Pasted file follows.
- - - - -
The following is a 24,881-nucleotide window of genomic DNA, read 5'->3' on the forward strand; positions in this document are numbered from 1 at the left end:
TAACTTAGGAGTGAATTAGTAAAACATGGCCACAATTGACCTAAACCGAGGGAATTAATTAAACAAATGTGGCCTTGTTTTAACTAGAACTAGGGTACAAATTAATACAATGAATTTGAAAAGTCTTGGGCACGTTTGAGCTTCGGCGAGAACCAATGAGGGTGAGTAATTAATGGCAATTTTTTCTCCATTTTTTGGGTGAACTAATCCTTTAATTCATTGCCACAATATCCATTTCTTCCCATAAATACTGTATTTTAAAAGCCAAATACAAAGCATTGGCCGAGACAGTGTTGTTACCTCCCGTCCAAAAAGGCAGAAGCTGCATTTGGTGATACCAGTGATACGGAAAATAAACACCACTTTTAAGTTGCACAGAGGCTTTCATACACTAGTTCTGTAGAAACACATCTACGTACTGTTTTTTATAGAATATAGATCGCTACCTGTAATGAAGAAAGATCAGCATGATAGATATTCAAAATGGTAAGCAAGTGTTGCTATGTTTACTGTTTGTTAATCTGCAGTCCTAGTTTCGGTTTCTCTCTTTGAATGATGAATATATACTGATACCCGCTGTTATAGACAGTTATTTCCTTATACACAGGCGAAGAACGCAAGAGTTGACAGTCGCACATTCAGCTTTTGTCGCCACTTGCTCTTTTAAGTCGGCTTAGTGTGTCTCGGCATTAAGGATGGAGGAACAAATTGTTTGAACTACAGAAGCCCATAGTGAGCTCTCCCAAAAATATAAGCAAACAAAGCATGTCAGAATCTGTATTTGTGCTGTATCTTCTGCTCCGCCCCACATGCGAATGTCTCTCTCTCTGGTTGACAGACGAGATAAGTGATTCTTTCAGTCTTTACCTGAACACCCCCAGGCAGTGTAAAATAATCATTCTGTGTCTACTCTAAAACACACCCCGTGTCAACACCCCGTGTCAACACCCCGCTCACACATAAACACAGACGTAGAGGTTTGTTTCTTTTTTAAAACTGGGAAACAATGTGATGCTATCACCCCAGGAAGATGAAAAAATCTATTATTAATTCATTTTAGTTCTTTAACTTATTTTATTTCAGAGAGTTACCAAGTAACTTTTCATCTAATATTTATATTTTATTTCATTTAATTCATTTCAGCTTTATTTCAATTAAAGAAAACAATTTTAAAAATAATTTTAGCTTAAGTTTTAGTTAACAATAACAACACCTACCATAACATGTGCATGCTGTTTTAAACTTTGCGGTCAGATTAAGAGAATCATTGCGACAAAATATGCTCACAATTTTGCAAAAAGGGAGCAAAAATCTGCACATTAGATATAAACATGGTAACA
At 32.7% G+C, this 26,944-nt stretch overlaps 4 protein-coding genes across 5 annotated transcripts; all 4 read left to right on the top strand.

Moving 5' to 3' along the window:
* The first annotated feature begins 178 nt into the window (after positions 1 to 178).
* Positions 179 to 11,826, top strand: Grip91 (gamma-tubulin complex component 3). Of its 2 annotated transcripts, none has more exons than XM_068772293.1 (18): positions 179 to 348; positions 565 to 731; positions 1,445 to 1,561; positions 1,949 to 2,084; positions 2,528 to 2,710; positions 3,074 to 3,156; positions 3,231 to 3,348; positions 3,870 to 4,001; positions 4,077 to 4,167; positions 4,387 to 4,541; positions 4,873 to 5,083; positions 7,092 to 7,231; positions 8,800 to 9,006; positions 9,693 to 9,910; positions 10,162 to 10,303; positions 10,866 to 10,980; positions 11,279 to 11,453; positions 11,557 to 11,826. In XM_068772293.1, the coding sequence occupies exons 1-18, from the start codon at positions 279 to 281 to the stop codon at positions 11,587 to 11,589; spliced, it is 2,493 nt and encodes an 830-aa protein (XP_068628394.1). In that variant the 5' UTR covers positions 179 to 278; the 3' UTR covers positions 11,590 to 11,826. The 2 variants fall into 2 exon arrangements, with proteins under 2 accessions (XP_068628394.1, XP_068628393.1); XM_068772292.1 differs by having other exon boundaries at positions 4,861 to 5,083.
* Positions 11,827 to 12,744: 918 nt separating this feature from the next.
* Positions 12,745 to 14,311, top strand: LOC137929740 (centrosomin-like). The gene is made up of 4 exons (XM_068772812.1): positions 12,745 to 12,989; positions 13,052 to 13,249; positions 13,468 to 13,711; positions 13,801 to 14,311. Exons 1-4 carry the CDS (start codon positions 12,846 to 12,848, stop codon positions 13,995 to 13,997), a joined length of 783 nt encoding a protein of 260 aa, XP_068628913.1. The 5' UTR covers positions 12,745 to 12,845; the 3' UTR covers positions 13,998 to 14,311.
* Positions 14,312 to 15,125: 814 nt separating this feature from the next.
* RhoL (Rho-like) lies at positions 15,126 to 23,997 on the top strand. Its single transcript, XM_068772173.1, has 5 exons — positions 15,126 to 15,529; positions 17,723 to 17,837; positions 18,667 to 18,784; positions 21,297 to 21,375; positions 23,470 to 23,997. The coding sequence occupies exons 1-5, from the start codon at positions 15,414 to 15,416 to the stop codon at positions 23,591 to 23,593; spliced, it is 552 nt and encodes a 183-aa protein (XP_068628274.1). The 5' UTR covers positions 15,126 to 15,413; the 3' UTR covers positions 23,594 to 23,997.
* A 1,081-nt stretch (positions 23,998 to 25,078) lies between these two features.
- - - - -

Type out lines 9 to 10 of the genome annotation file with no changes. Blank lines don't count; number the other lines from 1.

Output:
* Positions 14,312 to 15,125: 814 nt separating this feature from the next.
* RhoL (Rho-like) lies at positions 15,126 to 23,997 on the top strand. Its single transcript, XM_068772173.1, has 5 exons — positions 15,126 to 15,529; positions 17,723 to 17,837; positions 18,667 to 18,784; positions 21,297 to 21,375; positions 23,470 to 23,997. The coding sequence occupies exons 1-5, from the start codon at positions 15,414 to 15,416 to the stop codon at positions 23,591 to 23,593; spliced, it is 552 nt and encodes a 183-aa protein (XP_068628274.1). The 5' UTR covers positions 15,126 to 15,413; the 3' UTR covers positions 23,594 to 23,997.